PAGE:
Literary Onomastics surveys different methods of studying names in works of literature and offers representative works of literary onomastic analysis. Included in this volume are qualitative studies that examine select names as well as quantitative studies that examine entire systems of names. These studies of literary names straddle centuries, cross genres, and defy simple categorization. Leading and emerging scholars in this field provide insight into the namecraft of William Shakespeare, Philip Sidney, John Donne, Julia Alvarez, Ursula K. Le Guin, Zadie Smith, George R. R. Martin, and Britain's Rebel Writers. The theories and methods they employ are associated with cultural, linguistic, rhetorical, feminist, and ethnic studies. Collectively, these scholars demonstrate the many approaches available to the study of names and naming practices in literary works. Additionally, they consider how names function in a variety of genres and mediums, including poetry, novels, science fiction, and fantasy.
Dorothy Dodge Robbins is the Charlotte Lewis Endowed Professor of English at Louisiana Tech University.
Chapter 1: Approaches to Literary Onomastics
Chapter 2: Naming as Self Reference in Poems by Sidney, Shakespeare, and Donne
Chapter 3: Proclaiming Names in Julia Alvarez’s In the Time of the Butterflies
Chapter 4: Onomastic Metaphor: The Rhetoric of Right Names in A Wizard of Earthsea
Chapter 5: ‘First and last names on a direct collision course’: Immigrant Naming Strategies, Ethnic Identities, and Cultural Assimilation in Zadie Smith’s White Teeth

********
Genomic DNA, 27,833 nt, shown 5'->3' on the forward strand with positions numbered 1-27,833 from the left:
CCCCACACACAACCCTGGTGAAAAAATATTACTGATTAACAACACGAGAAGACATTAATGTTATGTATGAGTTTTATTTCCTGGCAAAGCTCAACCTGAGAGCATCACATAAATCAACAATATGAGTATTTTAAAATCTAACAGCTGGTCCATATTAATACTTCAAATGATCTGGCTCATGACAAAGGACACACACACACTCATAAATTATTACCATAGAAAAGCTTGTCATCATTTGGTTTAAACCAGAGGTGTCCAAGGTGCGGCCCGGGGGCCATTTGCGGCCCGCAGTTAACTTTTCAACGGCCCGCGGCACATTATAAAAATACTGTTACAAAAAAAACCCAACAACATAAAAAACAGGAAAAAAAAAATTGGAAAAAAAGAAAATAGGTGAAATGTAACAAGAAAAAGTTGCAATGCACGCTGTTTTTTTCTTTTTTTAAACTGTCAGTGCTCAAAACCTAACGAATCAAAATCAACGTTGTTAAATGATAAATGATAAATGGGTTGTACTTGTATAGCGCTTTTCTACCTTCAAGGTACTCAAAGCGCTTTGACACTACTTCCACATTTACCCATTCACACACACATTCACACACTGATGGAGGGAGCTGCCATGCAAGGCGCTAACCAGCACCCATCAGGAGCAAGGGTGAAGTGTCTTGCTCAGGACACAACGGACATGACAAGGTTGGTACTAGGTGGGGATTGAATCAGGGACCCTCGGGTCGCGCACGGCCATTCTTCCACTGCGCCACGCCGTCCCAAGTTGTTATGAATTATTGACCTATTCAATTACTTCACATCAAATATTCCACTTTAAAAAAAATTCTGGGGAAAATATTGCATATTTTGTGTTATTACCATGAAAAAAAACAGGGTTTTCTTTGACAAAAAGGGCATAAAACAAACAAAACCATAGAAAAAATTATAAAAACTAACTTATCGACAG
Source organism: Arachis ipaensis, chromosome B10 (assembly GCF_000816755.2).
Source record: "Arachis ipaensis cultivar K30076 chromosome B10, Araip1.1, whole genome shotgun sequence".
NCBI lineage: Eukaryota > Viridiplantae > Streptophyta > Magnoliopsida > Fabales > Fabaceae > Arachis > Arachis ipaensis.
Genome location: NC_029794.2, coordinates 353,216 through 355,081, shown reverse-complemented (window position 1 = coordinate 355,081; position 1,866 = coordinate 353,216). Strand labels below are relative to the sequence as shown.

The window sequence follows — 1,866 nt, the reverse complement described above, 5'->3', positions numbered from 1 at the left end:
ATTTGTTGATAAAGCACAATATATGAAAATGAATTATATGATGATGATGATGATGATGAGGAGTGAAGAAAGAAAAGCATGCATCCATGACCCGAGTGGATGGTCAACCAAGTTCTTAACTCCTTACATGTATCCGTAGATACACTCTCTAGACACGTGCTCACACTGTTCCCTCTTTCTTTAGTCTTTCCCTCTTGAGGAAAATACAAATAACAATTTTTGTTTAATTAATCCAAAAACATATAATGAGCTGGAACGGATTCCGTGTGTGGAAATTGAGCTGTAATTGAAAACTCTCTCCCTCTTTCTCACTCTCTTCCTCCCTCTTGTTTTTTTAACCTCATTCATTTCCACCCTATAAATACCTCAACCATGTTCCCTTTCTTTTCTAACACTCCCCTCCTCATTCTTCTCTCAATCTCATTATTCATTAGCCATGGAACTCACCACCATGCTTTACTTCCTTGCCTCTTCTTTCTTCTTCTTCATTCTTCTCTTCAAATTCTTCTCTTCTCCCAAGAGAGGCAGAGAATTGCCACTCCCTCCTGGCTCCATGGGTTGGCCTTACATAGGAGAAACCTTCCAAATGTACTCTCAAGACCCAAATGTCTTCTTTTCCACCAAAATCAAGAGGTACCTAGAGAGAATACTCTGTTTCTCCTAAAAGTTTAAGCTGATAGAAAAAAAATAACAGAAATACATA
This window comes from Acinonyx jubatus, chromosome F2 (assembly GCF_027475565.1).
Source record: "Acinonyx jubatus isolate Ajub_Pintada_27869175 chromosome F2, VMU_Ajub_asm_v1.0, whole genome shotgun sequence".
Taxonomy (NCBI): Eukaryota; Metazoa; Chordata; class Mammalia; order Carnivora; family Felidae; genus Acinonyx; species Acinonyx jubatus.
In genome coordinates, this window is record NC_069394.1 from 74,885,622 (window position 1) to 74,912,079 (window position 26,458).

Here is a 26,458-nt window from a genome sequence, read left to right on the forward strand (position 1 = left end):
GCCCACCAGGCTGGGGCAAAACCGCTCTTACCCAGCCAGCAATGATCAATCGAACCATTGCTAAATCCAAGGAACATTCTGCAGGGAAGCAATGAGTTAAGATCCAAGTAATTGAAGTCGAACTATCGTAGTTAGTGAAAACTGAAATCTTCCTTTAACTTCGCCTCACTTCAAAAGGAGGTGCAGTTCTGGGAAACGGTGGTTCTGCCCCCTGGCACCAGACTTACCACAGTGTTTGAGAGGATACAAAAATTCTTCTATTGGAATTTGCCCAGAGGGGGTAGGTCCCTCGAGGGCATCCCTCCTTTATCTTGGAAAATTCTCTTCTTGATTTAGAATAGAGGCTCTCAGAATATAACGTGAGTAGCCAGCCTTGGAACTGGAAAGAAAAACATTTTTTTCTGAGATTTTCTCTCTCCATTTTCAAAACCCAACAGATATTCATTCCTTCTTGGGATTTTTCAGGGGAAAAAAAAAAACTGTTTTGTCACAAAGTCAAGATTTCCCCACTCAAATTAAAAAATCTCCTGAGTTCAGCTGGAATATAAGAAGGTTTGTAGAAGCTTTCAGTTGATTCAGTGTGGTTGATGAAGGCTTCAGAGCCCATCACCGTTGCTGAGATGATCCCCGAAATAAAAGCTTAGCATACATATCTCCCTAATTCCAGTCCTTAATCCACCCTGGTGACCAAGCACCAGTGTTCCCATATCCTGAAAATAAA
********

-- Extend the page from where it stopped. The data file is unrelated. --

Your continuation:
Chapter 6: Names and World-Building in George R.R. Martin’s A Song of Ice and Fire and Game of Thrones
Chapter 7: Angry Young Women and Rebel Writers: The Naming of a Female Literary Movement
No one is better prepared than Dorothy Dodge Robbins to present a survey of the study of names in literature. Having recently served for two years as president of the American Name Society, Dr. Robbins really knows the current trends in language and literature, and has collected a first-rate group of contributors writing on a variety of salient subjects. Offering precise tools and new research, Literary Onomastics is an excellent introduction for those unfamiliar with onomastics as well as a very useful read for the experienced scholar.
This excellent volume makes a strong contribution to the study of names in literature. Individually, the essays offer new insights into selected texts from different genres; collectively, they showcase a range of approaches within the field. All are interesting and enjoyable to read, combining rigorous scholarship with clarity of style.
Names and naming are integral to both individual and social construction of identity, whether in real life or in literature, where names focus character and structure narrative. Literature also interrogates the value of names, not only mirroring our experience but estranging it, insisting that we not take names or naming for granted, as we tend to do in everyday life. Literary Onomastics explores name phenomena in the name-play of Renaissance poetry, the socially salient use of names and naming strategies in fiction by women of color, as fascinating elements of narrative design in works of fantasy, and more. This is an excellent inaugural volume for a most promising series about onomastics in all its implications.